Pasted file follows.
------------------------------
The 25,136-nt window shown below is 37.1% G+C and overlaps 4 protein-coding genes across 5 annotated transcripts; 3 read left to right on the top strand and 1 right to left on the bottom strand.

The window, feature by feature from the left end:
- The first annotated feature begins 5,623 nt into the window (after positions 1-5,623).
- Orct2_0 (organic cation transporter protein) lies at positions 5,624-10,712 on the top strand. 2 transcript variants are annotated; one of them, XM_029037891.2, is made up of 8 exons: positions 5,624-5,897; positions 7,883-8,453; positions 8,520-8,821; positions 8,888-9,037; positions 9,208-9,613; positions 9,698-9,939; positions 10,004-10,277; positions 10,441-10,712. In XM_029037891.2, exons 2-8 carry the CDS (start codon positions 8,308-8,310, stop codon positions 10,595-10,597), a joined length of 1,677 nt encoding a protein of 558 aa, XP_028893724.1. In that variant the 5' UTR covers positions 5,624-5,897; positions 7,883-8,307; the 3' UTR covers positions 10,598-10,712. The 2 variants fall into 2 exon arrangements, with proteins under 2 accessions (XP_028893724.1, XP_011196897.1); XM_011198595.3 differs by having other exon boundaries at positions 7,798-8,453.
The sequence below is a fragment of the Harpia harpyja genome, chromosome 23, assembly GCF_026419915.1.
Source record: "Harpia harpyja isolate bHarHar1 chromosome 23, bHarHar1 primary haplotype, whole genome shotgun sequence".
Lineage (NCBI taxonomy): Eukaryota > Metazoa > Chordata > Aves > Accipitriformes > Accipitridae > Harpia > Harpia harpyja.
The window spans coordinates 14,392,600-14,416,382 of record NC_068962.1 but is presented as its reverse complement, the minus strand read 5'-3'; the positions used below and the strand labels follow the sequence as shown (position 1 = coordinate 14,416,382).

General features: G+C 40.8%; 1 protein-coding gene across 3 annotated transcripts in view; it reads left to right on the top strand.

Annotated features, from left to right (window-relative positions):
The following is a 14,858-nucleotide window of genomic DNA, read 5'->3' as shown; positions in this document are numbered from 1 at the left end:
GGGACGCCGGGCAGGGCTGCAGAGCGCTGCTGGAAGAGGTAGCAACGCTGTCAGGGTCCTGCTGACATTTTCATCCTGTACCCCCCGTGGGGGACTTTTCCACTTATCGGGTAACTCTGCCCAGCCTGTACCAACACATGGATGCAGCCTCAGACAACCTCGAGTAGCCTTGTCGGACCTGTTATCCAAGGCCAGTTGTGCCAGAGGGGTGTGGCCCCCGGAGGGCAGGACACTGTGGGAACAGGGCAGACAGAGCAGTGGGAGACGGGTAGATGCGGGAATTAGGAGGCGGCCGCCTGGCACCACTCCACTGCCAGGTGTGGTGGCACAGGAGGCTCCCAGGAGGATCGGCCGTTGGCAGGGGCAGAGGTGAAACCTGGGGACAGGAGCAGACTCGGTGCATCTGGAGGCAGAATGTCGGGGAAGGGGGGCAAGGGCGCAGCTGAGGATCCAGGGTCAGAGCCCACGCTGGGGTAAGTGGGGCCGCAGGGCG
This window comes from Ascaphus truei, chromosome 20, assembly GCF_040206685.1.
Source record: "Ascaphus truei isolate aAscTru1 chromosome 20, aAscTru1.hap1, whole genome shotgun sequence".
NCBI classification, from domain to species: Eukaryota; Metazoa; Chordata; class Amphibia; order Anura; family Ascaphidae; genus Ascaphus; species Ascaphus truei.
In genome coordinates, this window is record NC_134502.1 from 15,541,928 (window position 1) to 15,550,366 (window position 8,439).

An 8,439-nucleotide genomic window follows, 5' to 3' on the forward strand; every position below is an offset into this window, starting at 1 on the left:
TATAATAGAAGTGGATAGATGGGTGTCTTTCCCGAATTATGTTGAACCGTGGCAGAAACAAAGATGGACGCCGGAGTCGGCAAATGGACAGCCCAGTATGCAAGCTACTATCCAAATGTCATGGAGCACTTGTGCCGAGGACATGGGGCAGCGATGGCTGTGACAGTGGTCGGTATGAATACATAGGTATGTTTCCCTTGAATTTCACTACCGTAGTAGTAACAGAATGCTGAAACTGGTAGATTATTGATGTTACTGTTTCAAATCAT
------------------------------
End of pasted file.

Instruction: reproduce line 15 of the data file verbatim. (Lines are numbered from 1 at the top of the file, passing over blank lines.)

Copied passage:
NCBI classification, from domain to species: Eukaryota; Metazoa; Chordata; class Amphibia; order Anura; family Ascaphidae; genus Ascaphus; species Ascaphus truei.